by Steven Ertelt
April 20, 2007
Tallahassee, FL (LifeNews.com) — A Florida Senate committee rejected an abortion bill that would help protect teenagers who are victims of statutory rape. That measure would require abortion practitioners to take DNA samples in cases when a teen younger than 16 is pregnant and seeks an abortion because she is a victim of statutory rape.
The legislation targets the recent development many states are seeing where sexually abused teenagers get abortions and abortion centers fail to properly inform authorities about the likelihood of rape or incest.
The Senate Children, Families and Elder Affairs Committee defeated the bill even though its sponsor, Senator Ronda Storms, is the chair of the panel.
Under the measure, (SB 2546) , abortion practitioners would be obligated to call police if they suspect a young teen has been a victim of sexual abuse.
They would asked to collect a tissue sample from the unborn child before the abortion and send it to the Florida Department of Law Enforcement. State officials would then have a DNA sample to use to find and convict someone of sexual assault.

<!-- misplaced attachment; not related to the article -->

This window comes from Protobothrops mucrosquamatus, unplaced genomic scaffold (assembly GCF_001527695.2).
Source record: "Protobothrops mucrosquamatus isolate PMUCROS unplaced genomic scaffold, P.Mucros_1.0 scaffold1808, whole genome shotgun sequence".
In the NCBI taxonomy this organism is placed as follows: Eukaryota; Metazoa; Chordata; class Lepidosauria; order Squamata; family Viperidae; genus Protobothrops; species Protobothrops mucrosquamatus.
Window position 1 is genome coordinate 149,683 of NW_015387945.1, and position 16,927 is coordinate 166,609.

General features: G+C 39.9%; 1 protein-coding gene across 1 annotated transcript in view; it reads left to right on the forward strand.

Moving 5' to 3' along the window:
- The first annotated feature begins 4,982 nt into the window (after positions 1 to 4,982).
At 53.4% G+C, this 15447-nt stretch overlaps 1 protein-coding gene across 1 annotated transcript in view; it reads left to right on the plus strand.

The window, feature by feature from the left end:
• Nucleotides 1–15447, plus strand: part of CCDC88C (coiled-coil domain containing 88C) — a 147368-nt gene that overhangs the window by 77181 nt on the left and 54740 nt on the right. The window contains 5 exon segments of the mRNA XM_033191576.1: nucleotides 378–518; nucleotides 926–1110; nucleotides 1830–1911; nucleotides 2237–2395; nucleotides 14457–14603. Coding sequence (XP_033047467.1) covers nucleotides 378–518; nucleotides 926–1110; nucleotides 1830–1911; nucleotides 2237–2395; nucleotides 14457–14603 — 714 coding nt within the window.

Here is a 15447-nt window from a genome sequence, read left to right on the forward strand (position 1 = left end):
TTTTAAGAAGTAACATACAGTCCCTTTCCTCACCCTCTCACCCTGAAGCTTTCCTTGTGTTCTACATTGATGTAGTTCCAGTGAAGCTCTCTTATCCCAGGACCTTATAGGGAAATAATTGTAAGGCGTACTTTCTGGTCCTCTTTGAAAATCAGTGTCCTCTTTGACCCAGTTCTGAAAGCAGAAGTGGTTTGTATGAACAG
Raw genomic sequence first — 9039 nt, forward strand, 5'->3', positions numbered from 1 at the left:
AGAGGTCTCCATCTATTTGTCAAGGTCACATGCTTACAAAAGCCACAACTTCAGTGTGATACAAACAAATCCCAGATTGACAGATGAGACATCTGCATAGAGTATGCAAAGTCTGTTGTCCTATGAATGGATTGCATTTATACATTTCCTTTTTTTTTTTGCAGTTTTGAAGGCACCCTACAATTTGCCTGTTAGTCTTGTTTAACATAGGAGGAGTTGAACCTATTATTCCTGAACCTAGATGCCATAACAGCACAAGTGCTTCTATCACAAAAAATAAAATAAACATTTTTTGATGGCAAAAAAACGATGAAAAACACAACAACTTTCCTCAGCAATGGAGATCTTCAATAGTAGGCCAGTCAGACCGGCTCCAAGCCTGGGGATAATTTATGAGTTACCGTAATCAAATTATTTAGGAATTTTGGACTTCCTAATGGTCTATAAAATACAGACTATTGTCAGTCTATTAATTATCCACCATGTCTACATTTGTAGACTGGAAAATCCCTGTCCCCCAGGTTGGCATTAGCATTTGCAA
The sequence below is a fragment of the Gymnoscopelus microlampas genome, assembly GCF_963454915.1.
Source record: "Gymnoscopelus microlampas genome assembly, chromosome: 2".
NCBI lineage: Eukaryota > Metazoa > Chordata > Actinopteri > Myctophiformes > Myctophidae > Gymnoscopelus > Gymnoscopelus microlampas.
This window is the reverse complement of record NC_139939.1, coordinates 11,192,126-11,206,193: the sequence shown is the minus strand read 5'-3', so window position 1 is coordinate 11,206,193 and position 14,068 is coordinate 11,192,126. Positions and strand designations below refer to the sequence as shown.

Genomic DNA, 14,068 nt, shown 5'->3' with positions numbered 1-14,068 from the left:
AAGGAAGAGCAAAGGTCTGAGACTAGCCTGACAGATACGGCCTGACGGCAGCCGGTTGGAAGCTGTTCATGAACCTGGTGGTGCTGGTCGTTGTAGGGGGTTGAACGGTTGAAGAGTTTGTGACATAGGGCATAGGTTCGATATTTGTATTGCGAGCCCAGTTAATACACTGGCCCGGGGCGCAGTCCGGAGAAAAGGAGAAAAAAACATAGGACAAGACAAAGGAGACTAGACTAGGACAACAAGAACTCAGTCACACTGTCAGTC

The report would have to be made within 24 hours about knowing of alleged abuse or a pregnancy resulting from it or the abortion business or medical facility in question would lose its license.
The bill received the opposition of the Florida chapter of the American Civil Liberties Union, which has provided attorneys to help teenagers get around the state’s parental notification law and obtain secret abortions without their knowledge.
The group claimed the Storms measure was an invasion of the teen girl’s privacy even though it promotes their best interests in protecting them from sexual abuse.
Storms lowered the age of girl the bill applied to from 16 to 14 but the committee still defeated the measure.
Lillian Tamayo of the Florida Association of Planned Parenthood also opposed the DNA bill.